JEFFERSON CITY — Gov. Matt Blunt talks a lot about economic development. He also talks a lot about making government more efficient through cuts and cost-saving initiatives.
But a new study suggests those two priorities may conflict.
A report released last week by St. Louis University economists concludes the government-run Medicaid health care program is an economic boon. And cutting it, as Blunt proposes, would hurt the economy.
For every dollar the state spends on Medicaid, it receives an additional $1.57 to $2.68 from the federal government, depending on the precise program. That money is paid to doctors’ offices, hospitals, pharmacies and nursing homes, which use it to pay employees, who presumably spend much of their paychecks in their communities.
Based on a computer calculation of such multiplier effects, the St. Louis University economists conclude the federal Medicaid money generated more than $5.8 billion in economic activity last year and supported nearly 80,000 Missouri jobs.
Cutting state Medicaid spending automatically triggers an even larger cut in federal Medicaid money for Missouri.
Blunt says his budget would cut
$626 million in combined state and federal Medicaid spending.
St. Louis University economists Heather Bednarek and Muhammad Islam figure there would be no economic impact by cutting the state Medicaid money because it still would be spent on other state government programs.
But the loss of the federal Medicaid money under Blunt’s budget could cost Missouri $689 million in economic activity and more than 9,000 jobs, according to their preliminary calculations.
“Clearly, everybody is aware of the health impact of a program like Medicaid,” Bednarek said. “But our point is we want to at least demonstrate, or recognize, that there actually is an economic component to this Medicaid spending.”
Blunt dismisses that notion.
“I refuse to accept the idea that a social welfare program acts as a form of economic development,” Blunt said when told about the study. That assumes “the government spends money better and more efficiently than the private sector, which I think is inherently false.”
Indeed, there is ample room to critique the study’s methods and conclusions.
Bednarek acknowledges the study focuses solely on Medicaid expenditures — not the source of those expenditures.
“That money comes from somewhere, and that would be the taxpayers,” said State Treasurer Sarah Steelman, an economist, who like Blunt is a Republican.
Whereas expenditures may spur the economy, taxes dampen it — and the St. Louis University economists were not able to account for the tax impact in Missouri. Doing so would be difficult, because the federal Medicaid money comes from taxes collected nationally.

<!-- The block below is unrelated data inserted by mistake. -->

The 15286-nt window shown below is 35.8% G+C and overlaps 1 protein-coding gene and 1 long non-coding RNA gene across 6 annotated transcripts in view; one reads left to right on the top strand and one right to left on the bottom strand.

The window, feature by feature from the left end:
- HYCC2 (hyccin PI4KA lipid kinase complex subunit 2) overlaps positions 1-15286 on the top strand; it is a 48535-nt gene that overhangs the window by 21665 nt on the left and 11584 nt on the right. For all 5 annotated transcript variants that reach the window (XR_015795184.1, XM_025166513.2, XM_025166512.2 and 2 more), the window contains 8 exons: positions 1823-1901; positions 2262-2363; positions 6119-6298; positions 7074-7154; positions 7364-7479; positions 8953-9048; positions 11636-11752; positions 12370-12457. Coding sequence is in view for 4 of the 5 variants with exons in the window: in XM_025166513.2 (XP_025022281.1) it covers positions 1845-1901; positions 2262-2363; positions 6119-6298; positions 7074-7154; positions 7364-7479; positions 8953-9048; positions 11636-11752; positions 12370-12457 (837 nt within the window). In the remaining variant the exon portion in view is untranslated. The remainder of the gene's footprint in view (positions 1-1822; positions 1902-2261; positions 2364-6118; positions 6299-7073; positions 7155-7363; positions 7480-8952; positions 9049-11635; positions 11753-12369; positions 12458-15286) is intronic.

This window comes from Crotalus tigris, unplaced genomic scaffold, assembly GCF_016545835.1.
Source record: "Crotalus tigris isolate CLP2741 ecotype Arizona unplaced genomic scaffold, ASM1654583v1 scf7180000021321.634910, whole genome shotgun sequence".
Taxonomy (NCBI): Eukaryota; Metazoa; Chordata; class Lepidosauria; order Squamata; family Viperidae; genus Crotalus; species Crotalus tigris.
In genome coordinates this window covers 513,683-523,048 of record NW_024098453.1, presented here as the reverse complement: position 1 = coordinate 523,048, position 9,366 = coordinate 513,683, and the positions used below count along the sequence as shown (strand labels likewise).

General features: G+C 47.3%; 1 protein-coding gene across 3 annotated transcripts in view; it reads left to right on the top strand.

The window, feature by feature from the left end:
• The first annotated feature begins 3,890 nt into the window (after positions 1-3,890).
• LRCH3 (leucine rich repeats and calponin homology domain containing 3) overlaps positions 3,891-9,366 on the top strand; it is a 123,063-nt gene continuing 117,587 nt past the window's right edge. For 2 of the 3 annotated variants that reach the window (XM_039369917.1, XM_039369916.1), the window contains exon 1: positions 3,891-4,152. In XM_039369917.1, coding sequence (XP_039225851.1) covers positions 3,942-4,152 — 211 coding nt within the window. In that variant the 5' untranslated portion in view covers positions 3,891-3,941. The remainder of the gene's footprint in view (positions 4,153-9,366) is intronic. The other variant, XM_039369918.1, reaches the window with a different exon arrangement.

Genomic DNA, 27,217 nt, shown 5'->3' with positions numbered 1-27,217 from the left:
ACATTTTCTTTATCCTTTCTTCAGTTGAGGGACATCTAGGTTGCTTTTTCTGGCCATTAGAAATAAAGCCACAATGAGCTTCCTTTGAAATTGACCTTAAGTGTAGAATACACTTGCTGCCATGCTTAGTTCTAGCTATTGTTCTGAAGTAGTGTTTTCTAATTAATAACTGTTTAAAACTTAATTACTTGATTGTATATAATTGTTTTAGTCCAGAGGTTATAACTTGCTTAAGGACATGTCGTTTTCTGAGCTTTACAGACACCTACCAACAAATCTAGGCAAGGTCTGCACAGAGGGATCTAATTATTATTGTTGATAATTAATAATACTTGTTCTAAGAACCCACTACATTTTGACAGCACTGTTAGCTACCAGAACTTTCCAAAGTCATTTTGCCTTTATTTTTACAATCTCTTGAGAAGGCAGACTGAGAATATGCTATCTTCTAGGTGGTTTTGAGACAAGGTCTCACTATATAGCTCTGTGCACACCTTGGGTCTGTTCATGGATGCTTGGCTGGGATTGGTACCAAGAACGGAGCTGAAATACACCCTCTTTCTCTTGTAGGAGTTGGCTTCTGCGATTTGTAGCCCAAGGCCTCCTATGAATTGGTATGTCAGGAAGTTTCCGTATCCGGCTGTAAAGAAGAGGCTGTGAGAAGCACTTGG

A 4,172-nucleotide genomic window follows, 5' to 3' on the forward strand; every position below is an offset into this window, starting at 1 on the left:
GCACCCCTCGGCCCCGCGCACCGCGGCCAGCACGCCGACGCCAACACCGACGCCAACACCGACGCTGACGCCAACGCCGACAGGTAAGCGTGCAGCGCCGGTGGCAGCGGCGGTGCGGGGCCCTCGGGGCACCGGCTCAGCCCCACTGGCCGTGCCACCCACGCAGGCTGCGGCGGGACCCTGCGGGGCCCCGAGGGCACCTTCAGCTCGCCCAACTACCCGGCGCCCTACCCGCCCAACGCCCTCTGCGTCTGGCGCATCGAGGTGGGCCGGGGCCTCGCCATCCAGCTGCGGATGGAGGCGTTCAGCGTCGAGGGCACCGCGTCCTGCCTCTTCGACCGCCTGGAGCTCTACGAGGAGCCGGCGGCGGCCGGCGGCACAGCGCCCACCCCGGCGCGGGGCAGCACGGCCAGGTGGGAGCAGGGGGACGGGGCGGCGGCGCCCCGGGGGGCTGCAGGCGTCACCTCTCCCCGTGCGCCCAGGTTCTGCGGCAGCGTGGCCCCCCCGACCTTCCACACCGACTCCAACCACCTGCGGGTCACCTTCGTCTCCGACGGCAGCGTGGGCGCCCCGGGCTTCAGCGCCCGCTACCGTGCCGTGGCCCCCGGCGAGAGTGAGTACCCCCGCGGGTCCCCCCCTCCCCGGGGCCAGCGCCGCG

Also unexamined by the study is how the federal money would be used if it were not spent on Medicaid in Missouri. That calls for a lot more information, perhaps even speculation. And that’s part of the reason some economists see multiplier effects as too simple of an approach for determining economic effects.
If Missouri spends less federal money on Medicaid, would the federal government simply direct the money to other states? Or would that money go toward other federal purposes — perhaps roads or schools — that could still bring some benefit to Missouri?
“The world’s a complicated place, and the indirect consequence of where that spending goes is difficult to assess without knowing the alternative,” Joseph Haslag, an economist at MU, said while speaking generally about government spending.
Economists are divided about whether government taxing and spending helps spur the economy. It depends partly on how those tax revenues are spent, and whether the private sector would have put the money to a more productive use.
Amy Blouin, executive director of the Missouri Budget Project, which advocates for the poor, suggested to lawmakers last week that a modest tax increase would have a better economic effect than cuts to state services such as Medicaid.
But Blunt frequently describes tax increases as job killers. He proposed the Medicaid cuts to avoid a tax increase.
“People who believe a social welfare program is a form of economic development have an entirely different understanding of economic development than I do,” Blunt said. “I believe economic development is doing things that spur free enterprise.”